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I’m currently reading Feed by Mira Grant, the first book in the Newsflesh Trilogy, a name that I love. It’s appropriate, as well, because it’s about bloggers in a post-zombie apocalypse world. From what I’m gathering (though I’m only roughly 150 pages in of just-shy-of 600), in the year 2040, zombies are still very much in our midst, victims of the Kellis-Amberlee virus, which is what happens when the cure for cancer and the cure for the common cold meet. In this dystopia, you can still live in your house with your family and go to work or school, you can still watch television, you can still vote for the President of the United States of America, but you have to go through constant blood tests and decontamination showers, and kill all your pets, in case they carry the live virus. (Is there anything worse than getting mauled by a zombie giraffe during a weekend family visit to the zoo?) Mild spoilers to follow…

Protagonists Georgia (George) Mason and her brother Shaun are bloggers by profession. In this post-Rising world, blogging is a legitimate, if not slightly frowned upon by ‘normal’ journalists, trade. This is because the bloggers are the ones that go out into the zombie-infested outside world, investigating the truth, poking zombies with sticks and reporting on their findings. In this clump of pages, I’ve learned a lot of things about the world Georgia grew up in, the cause and evolution of the virus over the past twenty-six years, Mason’s Law and the opposing viewpoints about it, and everything about what it’s like to be a professional blogger, including the testing processes, the benefits of higher class licenses, etc., etc., etc. It’s a lot of info. And given that Georgia and Shaun are supposedly well-followed bloggers, we are provided with an interesting format wherein we can learn this information, except it’s not much used other than to give their opinions on things. Georgia’s narrative and her blog are both in first-person, so there isn’t much variety there. Shaun’s blog gives us some non-Georgia-narrated insight into him, but as an action-seeking ‘Irwin’ blogger, his entries tend to be short and blunt.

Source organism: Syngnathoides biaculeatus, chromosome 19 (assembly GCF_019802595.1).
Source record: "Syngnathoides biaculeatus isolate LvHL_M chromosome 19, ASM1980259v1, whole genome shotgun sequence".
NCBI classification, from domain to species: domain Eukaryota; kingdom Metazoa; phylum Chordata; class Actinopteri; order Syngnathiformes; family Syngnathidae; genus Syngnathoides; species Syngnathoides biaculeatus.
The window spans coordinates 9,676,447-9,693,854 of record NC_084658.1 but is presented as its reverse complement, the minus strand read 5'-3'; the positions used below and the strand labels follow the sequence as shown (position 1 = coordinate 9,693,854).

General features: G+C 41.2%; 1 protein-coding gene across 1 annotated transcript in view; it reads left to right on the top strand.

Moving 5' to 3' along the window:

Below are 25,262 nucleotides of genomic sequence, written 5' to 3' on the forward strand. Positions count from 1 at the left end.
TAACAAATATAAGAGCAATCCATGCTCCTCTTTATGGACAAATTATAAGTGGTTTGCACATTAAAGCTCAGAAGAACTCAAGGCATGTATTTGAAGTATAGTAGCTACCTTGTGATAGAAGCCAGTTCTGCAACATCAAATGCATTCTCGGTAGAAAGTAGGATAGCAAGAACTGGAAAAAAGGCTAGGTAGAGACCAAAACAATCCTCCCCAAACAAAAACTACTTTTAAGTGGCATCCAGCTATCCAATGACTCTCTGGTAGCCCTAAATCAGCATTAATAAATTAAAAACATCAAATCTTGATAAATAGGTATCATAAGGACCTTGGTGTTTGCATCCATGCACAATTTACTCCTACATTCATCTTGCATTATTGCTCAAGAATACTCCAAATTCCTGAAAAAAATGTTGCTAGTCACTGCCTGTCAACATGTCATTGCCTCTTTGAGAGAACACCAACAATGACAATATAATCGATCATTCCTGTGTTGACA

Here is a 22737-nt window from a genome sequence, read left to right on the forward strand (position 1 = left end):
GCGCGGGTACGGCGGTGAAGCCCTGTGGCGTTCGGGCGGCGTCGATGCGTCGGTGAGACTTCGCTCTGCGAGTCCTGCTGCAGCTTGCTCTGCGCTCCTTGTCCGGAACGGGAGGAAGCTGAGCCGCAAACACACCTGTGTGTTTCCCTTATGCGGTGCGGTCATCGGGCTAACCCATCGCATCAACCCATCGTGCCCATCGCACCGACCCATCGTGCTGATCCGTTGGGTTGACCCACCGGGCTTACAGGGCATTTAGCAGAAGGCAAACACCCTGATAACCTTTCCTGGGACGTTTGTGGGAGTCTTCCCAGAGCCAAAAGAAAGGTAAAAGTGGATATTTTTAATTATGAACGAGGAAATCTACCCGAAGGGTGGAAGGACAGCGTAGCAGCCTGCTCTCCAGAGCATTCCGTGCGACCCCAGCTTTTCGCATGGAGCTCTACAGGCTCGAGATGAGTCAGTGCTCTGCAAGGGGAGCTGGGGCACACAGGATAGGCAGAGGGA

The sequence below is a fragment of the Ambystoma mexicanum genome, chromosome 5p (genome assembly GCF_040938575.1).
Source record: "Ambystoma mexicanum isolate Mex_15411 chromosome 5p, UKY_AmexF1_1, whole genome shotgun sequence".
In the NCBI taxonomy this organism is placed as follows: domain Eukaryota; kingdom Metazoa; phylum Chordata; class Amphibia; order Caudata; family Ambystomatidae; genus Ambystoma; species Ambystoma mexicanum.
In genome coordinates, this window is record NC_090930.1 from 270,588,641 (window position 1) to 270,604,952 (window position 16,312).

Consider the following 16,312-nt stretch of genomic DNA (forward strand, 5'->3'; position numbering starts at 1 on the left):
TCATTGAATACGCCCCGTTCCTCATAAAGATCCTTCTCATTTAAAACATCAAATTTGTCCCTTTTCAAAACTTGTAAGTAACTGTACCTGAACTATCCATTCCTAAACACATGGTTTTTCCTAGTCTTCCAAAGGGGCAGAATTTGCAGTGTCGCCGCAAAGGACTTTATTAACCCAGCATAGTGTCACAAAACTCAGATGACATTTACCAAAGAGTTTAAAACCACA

The plot is interesting and compelling enough that I’m happy to keep reading, and Grant’s writing style isn’t what I would call bad, but I’ve come to dread the info dumps that show up, forcing me to swallow large chunks of information with no real sense of how this impacts the characters. In some cases, it’s understandable: the Rising took place long before Georgia was born, so she doesn’t have much emotional stake in it when she dictates the history of Kellis-Amberlee. But when we learn (spoilers ahead) that Georgia’s adoptive parents the Masons’ biological son Philip died due to a large animal containing a live version of the virus, and had to be put down by Georgia’s mother, there is no real emotional impact. Did Georgia know Philip in life? She is in support of Mason’s Law, dictating that people can’t own pets over 40 pounds, because of their ability to contain the live virus, but you get no real idea of how Georgia feels about the loss of her brother. Or, for that matter, how her mother feels about it, since Georgia doesn’t much like her mother and doesn’t mention her beyond the scene where they went to dinner together. As such, I’m invested in the story, but not any of the characters. The plight of the info dump.

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